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Compare 3 year fixed home loans

Compare mortgages and calculate mortgage repayments - Data last updated on 14 Dec 2017

Compare 3 year fixed home loans

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Applying for a home loan may be one of the most important financial decisions you make, so it’s worth getting to know the different types of home loans out there before you commit to one.

Here’s a guide to three-year fixed rate home loans to help you decide if this type of loan is right for you.

What is a three-year fixed rate home loan?

A three-year fixed rate home loan allows you to lock in an interest rate for a three-year period before your initial rate expires and reverts back to a variable interest rate. During this time, your interest rate will stay the same even if market interest rates rise or fall.

These types of home loans can be an appealing option for people who want to be sure of their mortgage repayments for a period of time and get used to budgeting for repayments.

You can also opt to fix your interest rate for one, two, four or five years, so it’s important to compare all your options against your financial situation to find one that works for you.

What happens at the end of three-year fixed rate home loans?

Once the initial three-year period expires, you will usually be offered the opportunity to refix another interest rate or revert to a variable rate.

Please note that if you accept a new three-year term, it’s likely to be at a different interest rate (either higher or lower). If you choose to revert to a variable rate, your interest rate and mortgage payments are also subject to change.

Pros of three-year fixed rate home loans

There are a number of potential benefits to choosing a three-year fixed rate home loan, including the following:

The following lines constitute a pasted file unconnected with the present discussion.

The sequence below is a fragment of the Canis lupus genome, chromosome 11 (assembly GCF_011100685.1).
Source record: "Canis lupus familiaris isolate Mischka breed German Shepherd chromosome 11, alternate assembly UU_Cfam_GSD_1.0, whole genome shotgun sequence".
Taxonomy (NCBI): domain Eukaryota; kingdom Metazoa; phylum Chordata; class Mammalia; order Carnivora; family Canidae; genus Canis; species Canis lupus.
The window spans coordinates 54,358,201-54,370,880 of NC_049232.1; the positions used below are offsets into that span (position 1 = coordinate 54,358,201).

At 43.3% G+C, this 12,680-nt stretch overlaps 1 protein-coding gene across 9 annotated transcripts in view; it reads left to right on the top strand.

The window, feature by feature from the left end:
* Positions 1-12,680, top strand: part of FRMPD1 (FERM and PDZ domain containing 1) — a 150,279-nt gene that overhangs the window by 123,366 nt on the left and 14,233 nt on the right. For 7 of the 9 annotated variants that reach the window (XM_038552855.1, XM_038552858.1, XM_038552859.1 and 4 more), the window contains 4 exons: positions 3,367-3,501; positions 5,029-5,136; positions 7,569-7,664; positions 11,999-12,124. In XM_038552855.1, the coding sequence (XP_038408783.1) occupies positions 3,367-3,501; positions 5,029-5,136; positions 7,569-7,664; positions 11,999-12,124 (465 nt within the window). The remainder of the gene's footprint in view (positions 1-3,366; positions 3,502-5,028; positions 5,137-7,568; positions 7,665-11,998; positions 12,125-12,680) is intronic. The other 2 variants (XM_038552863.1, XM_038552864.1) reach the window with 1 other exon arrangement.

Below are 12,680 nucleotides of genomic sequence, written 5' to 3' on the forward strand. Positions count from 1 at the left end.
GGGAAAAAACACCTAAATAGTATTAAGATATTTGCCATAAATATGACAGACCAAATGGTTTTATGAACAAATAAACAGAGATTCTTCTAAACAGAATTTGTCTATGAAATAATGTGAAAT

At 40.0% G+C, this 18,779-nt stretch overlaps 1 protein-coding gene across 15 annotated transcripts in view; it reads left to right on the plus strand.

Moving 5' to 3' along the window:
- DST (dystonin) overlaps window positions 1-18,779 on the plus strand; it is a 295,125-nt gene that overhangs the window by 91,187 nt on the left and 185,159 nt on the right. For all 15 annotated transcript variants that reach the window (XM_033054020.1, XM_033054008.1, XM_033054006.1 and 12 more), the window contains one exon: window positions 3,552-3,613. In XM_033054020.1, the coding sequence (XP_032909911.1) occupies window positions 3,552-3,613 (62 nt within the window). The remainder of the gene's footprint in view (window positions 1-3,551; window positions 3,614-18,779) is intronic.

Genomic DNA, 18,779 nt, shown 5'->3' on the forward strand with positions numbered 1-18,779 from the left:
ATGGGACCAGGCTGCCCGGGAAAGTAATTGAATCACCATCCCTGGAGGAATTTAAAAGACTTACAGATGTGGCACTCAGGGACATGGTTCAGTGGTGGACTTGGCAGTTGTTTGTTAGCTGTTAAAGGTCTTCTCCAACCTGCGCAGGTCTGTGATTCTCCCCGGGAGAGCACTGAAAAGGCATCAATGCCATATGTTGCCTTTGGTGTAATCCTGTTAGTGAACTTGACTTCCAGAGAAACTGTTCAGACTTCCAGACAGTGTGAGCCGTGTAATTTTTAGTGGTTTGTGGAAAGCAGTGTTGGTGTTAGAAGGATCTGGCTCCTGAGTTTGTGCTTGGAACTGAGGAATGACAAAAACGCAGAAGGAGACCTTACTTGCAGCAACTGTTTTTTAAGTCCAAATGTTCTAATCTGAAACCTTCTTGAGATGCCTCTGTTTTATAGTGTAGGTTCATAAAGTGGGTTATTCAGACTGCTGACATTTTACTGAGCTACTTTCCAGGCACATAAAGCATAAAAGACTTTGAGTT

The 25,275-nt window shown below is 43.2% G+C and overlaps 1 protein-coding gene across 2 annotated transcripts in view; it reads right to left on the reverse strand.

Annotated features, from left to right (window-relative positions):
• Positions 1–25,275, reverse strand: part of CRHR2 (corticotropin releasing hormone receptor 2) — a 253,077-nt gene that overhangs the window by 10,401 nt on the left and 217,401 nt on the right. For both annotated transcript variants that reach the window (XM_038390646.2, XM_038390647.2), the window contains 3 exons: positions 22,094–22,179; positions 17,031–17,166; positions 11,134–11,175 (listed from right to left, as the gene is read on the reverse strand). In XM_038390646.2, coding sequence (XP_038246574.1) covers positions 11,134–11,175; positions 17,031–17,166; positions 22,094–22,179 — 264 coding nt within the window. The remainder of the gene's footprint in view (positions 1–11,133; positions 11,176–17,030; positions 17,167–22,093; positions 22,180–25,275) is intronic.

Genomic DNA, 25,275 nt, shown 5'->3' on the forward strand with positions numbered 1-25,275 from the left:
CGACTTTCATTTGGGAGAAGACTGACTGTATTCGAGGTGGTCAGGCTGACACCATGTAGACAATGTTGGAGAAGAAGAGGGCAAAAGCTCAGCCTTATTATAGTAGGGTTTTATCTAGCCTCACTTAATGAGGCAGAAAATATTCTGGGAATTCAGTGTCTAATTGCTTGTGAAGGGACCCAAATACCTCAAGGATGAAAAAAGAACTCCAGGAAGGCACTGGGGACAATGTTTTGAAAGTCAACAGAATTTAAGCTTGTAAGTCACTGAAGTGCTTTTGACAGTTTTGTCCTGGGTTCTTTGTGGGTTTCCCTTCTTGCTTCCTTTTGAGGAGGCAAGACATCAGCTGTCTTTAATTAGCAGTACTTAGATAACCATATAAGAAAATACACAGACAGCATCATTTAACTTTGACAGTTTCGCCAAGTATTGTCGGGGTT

• Easier to budget – Because you know how much interest you’ll be paying over a set period of time, you can budget and set financial goals accordingly. This could be especially beneficial for new homebuyers who also have to pay for other initial expenses like renovations.
  • You won’t be affected by rate rises – Your interest rate is fixed for three years, meaning you can’t be impacted by increases in standard interest rates.
  • Set regular repayments – You’ll know how much you have to pay each week, fortnight or month and can schedule payments accordingly.

Cons of three-year fixed rate home loans

On the other hand, there are also some possible drawbacks to choosing a three-year fixed rate home loan, such as:

  • Interest rate decreases won’t apply to your loan – You can’t benefit from a general decline in interest rates during your fixed interest period.
  • You may not be able to make extra repayments – Additional loan repayments typically aren’t offered with fixed rate loans.
  • You may not be able to redraw – Not having a redraw facility means you can’t access any extra money you’ve deposited into your home loan.
  • You may be subject to break fees – If you choose to break your agreement for the fixed interest period it’s likely you’ll have pay a fee – and it could be significant.